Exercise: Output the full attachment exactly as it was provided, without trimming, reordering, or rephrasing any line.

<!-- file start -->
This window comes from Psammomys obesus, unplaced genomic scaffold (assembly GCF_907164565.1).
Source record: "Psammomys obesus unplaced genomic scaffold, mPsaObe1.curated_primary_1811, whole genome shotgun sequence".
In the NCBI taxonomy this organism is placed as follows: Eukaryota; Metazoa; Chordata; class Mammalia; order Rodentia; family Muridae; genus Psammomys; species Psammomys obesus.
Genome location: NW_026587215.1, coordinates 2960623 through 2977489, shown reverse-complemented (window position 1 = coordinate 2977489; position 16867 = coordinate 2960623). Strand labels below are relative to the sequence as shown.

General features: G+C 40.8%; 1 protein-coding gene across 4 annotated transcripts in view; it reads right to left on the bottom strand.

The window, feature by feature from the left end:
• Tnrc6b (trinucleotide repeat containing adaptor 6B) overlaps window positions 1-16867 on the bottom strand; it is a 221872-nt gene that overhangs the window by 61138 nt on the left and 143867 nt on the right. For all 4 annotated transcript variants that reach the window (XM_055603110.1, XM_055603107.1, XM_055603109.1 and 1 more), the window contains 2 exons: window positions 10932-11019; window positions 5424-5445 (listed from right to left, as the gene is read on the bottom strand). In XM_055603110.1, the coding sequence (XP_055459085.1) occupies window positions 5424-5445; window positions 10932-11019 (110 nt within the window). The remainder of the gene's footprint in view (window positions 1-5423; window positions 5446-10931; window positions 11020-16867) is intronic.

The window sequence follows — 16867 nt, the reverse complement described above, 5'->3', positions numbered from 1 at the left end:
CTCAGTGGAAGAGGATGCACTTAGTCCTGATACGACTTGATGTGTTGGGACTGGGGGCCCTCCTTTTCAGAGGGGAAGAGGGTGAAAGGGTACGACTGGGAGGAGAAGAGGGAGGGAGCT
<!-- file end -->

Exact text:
This window comes from Psammomys obesus, unplaced genomic scaffold (assembly GCF_907164565.1).
Source record: "Psammomys obesus unplaced genomic scaffold, mPsaObe1.curated_primary_1811, whole genome shotgun sequence".
In the NCBI taxonomy this organism is placed as follows: Eukaryota; Metazoa; Chordata; class Mammalia; order Rodentia; family Muridae; genus Psammomys; species Psammomys obesus.
Genome location: NW_026587215.1, coordinates 2960623 through 2977489, shown reverse-complemented (window position 1 = coordinate 2977489; position 16867 = coordinate 2960623). Strand labels below are relative to the sequence as shown.

General features: G+C 40.8%; 1 protein-coding gene across 4 annotated transcripts in view; it reads right to left on the bottom strand.

The window, feature by feature from the left end:
• Tnrc6b (trinucleotide repeat containing adaptor 6B) overlaps window positions 1-16867 on the bottom strand; it is a 221872-nt gene that overhangs the window by 61138 nt on the left and 143867 nt on the right. For all 4 annotated transcript variants that reach the window (XM_055603110.1, XM_055603107.1, XM_055603109.1 and 1 more), the window contains 2 exons: window positions 10932-11019; window positions 5424-5445 (listed from right to left, as the gene is read on the bottom strand). In XM_055603110.1, the coding sequence (XP_055459085.1) occupies window positions 5424-5445; window positions 10932-11019 (110 nt within the window). The remainder of the gene's footprint in view (window positions 1-5423; window positions 5446-10931; window positions 11020-16867) is intronic.

The window sequence follows — 16867 nt, the reverse complement described above, 5'->3', positions numbered from 1 at the left end:
CTCAGTGGAAGAGGATGCACTTAGTCCTGATACGACTTGATGTGTTGGGACTGGGGGCCCTCCTTTTCAGAGGGGAAGAGGGTGAAAGGGTACGACTGGGAGGAGAAGAGGGAGGGAGCT